The United States and State Flags are currently at half-staff in honor of WWI Veteran Corporal Frank Woodruff Buckles.
According to Wikipedia, Buckles was one of the last three surviving World War I veterans and was the last living American veteran of the war. Although not in the military at the time, Buckles spent the majority of World War II as a prisoner of war. After the world wars, Buckles married in San Francisco in 1946 and moved to Gap View Farm in Charles Town, West Virginia. His wife, Audrey, gave birth to their daughter in 1955. A widower at age 98, he worked on his farm until age 105.
Buckles was born on February 1, 1901.
On Tuesday, Army Cpl. Frank Buckles was laid to rest at Arlington National Cemetery. His grave is within sight of his commanding general General John Pershing.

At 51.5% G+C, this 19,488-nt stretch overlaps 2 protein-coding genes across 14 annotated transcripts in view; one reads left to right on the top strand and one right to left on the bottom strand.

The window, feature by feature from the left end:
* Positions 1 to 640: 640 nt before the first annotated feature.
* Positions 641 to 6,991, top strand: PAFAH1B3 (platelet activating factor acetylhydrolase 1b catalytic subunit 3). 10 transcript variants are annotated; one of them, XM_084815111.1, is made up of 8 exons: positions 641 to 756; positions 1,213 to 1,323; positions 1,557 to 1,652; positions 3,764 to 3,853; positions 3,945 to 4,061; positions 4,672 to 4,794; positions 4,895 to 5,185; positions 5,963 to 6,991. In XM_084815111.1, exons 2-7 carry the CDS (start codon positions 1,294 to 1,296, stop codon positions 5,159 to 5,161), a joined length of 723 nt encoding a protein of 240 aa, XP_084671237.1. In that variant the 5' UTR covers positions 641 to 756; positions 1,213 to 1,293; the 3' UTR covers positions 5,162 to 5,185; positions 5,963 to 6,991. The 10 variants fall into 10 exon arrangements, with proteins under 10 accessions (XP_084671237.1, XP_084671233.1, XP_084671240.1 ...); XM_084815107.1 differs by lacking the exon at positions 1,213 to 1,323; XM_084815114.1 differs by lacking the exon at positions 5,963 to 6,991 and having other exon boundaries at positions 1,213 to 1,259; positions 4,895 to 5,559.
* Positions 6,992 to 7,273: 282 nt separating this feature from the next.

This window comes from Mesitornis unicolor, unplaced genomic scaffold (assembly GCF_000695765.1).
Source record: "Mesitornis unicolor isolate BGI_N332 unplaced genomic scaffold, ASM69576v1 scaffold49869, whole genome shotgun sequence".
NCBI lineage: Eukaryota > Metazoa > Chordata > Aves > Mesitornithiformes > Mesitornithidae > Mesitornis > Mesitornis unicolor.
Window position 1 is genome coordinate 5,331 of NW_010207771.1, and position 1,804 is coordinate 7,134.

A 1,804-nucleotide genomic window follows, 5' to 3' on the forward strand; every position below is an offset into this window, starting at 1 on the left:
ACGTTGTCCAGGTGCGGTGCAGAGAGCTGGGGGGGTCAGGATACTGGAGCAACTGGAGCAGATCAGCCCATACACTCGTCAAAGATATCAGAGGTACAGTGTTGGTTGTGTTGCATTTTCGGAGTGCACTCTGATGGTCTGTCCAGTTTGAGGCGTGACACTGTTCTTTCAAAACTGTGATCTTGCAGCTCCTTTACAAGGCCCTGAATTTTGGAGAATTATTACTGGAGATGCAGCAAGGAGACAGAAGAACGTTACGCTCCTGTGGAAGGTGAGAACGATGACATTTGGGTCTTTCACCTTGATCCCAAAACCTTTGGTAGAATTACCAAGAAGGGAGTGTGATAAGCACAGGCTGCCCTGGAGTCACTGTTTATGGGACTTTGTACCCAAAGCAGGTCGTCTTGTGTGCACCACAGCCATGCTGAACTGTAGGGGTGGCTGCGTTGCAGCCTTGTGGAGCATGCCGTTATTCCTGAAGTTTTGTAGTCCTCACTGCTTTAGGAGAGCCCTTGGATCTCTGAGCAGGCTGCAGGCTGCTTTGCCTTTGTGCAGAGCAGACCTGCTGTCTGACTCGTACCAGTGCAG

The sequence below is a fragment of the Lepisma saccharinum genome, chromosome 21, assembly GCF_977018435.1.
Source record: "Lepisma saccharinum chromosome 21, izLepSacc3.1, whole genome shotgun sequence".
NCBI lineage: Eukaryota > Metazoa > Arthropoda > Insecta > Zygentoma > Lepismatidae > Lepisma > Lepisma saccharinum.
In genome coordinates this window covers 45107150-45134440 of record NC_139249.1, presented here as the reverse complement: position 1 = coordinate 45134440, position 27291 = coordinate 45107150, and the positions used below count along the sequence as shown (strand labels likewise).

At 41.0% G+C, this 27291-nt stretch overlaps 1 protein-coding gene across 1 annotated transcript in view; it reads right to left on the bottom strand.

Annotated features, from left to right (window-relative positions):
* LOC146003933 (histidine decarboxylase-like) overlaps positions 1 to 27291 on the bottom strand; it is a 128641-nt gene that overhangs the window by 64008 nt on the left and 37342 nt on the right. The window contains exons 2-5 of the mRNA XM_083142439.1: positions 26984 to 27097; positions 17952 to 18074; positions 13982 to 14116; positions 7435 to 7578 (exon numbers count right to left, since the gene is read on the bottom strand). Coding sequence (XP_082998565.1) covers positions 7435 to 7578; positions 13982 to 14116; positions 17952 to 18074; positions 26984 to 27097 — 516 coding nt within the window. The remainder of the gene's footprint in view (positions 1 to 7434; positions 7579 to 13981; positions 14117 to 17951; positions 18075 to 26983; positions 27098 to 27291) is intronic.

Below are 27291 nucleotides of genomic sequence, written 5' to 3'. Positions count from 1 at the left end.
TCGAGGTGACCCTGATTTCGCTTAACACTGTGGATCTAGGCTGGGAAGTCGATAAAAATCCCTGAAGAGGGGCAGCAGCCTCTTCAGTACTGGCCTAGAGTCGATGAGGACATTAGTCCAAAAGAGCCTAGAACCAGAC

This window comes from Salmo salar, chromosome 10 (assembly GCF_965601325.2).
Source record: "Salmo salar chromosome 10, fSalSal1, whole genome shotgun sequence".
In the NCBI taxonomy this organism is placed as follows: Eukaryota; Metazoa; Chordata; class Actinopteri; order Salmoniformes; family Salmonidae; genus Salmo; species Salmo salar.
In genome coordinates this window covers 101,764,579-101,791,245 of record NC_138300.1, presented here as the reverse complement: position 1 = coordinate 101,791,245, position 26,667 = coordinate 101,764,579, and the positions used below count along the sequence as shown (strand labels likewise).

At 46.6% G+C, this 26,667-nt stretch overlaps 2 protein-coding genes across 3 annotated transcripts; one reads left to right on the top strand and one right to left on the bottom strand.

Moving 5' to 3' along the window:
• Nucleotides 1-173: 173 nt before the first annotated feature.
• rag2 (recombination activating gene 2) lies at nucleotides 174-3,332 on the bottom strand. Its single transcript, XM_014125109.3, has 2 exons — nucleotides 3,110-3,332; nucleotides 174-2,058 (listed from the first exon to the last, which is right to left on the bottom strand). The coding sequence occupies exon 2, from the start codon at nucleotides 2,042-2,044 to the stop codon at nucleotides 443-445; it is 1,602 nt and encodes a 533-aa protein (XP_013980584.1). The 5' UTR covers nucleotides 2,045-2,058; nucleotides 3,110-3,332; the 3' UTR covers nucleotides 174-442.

The graveside burial service was open to the public.
Buckles is now interred in Arlington’s Section 34, also the final resting place for General John Pershing, who led the American Expeditionary Forces in what was said to have been the “war to end all wars.”
Buckles died Feb. 27, 2011 at the age of 110. He was buried with full military honors including an escort platoon, a casket team, firing party and a bugler from the U.S. Army’s 3rd Infantry Regiment, “The Old Guard.”
The total number of casualties in World War I, both military and civilian, was about 37 million: 16 million deaths and 21 million wounded. The total number of deaths includes 9.7 million military personnel and about 6.8 million civilians. The Entente Powers (also known as the Allies) lost about 5.7 million soldiers while the Central Powers lost about 4 million
Flags in Clarke County are raised to half-mast to honor Buckles and the thousands of other veterans that served in the war.